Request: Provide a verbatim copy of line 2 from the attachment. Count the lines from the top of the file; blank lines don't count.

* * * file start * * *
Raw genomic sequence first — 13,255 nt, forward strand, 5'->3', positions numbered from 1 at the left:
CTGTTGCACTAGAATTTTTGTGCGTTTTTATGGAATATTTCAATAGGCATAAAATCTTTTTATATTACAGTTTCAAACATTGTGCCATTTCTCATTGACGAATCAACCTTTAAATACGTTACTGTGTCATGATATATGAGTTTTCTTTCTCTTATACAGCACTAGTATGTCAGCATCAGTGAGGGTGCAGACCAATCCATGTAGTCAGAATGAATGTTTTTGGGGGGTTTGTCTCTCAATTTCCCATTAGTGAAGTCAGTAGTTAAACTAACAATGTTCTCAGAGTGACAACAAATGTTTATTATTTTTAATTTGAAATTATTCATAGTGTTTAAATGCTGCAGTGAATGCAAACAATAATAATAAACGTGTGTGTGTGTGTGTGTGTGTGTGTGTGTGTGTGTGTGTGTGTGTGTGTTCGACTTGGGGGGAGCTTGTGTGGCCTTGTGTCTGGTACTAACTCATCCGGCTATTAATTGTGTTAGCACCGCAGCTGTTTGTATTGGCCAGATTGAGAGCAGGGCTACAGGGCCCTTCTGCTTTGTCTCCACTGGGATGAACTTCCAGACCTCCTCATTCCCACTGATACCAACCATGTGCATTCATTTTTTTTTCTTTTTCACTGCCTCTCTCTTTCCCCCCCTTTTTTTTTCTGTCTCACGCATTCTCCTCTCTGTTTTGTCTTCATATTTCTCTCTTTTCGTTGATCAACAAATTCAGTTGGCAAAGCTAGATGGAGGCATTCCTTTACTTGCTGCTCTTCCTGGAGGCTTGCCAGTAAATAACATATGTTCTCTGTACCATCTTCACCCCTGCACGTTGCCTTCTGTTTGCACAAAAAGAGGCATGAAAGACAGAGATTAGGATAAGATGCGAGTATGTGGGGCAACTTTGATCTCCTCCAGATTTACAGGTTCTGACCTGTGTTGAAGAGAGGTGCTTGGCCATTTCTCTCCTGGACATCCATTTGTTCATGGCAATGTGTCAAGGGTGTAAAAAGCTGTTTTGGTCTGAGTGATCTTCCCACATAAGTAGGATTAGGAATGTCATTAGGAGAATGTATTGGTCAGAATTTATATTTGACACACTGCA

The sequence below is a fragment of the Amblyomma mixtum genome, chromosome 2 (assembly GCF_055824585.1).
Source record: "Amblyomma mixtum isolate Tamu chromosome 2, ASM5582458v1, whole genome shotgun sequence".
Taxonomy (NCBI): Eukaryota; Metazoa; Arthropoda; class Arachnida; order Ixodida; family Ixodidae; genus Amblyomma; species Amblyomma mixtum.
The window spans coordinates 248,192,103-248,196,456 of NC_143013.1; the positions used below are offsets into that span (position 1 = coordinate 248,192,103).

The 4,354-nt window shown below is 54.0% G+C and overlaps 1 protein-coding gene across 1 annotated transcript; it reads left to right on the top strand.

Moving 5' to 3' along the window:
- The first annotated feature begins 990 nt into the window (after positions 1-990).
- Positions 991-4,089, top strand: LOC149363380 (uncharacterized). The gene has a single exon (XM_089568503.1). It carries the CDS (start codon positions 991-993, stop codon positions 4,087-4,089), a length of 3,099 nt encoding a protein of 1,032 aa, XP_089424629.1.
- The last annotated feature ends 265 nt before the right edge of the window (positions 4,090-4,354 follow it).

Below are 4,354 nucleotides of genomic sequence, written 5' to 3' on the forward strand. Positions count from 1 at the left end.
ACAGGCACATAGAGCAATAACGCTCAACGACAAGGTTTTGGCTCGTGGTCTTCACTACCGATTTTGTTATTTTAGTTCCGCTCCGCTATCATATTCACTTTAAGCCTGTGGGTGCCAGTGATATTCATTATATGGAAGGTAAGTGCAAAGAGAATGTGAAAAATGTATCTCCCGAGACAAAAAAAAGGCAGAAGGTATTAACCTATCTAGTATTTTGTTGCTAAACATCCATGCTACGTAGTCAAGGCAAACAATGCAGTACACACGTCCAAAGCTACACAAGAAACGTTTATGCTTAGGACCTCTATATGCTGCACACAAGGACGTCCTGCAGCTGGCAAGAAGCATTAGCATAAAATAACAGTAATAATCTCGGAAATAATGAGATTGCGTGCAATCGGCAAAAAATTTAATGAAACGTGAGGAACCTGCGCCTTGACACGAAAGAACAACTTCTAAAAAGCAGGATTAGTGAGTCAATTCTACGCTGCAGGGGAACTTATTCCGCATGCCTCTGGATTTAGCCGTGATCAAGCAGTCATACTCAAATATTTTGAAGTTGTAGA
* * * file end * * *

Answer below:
CTGTTGCACTAGAATTTTTGTGCGTTTTTATGGAATATTTCAATAGGCATAAAATCTTTTTATATTACAGTTTCAAACATTGTGCCATTTCTCATTGACGAATCAACCTTTAAATACGTTACTGTGTCATGATATATGAGTTTTCTTTCTCTTATACAGCACTAGTATGTCAGCATCAGTGAGGGTGCAGACCAATCCATGTAGTCAGAATGAATGTTTTTGGGGGGTTTGTCTCTCAATTTCCCATTAGTGAAGTCAGTAGTTAAACTAACAATGTTCTCAGAGTGACAACAAATGTTTATTATTTTTAATTTGAAATTATTCATAGTGTTTAAATGCTGCAGTGAATGCAAACAATAATAATAAACGTGTGTGTGTGTGTGTGTGTGTGTGTGTGTGTGTGTGTGTGTGTGTGTGTTCGACTTGGGGGGAGCTTGTGTGGCCTTGTGTCTGGTACTAACTCATCCGGCTATTAATTGTGTTAGCACCGCAGCTGTTTGTATTGGCCAGATTGAGAGCAGGGCTACAGGGCCCTTCTGCTTTGTCTCCACTGGGATGAACTTCCAGACCTCCTCATTCCCACTGATACCAACCATGTGCATTCATTTTTTTTTCTTTTTCACTGCCTCTCTCTTTCCCCCCCTTTTTTTTTCTGTCTCACGCATTCTCCTCTCTGTTTTGTCTTCATATTTCTCTCTTTTCGTTGATCAACAAATTCAGTTGGCAAAGCTAGATGGAGGCATTCCTTTACTTGCTGCTCTTCCTGGAGGCTTGCCAGTAAATAACATATGTTCTCTGTACCATCTTCACCCCTGCACGTTGCCTTCTGTTTGCACAAAAAGAGGCATGAAAGACAGAGATTAGGATAAGATGCGAGTATGTGGGGCAACTTTGATCTCCTCCAGATTTACAGGTTCTGACCTGTGTTGAAGAGAGGTGCTTGGCCATTTCTCTCCTGGACATCCATTTGTTCATGGCAATGTGTCAAGGGTGTAAAAAGCTGTTTTGGTCTGAGTGATCTTCCCACATAAGTAGGATTAGGAATGTCATTAGGAGAATGTATTGGTCAGAATTTATATTTGACACACTGCA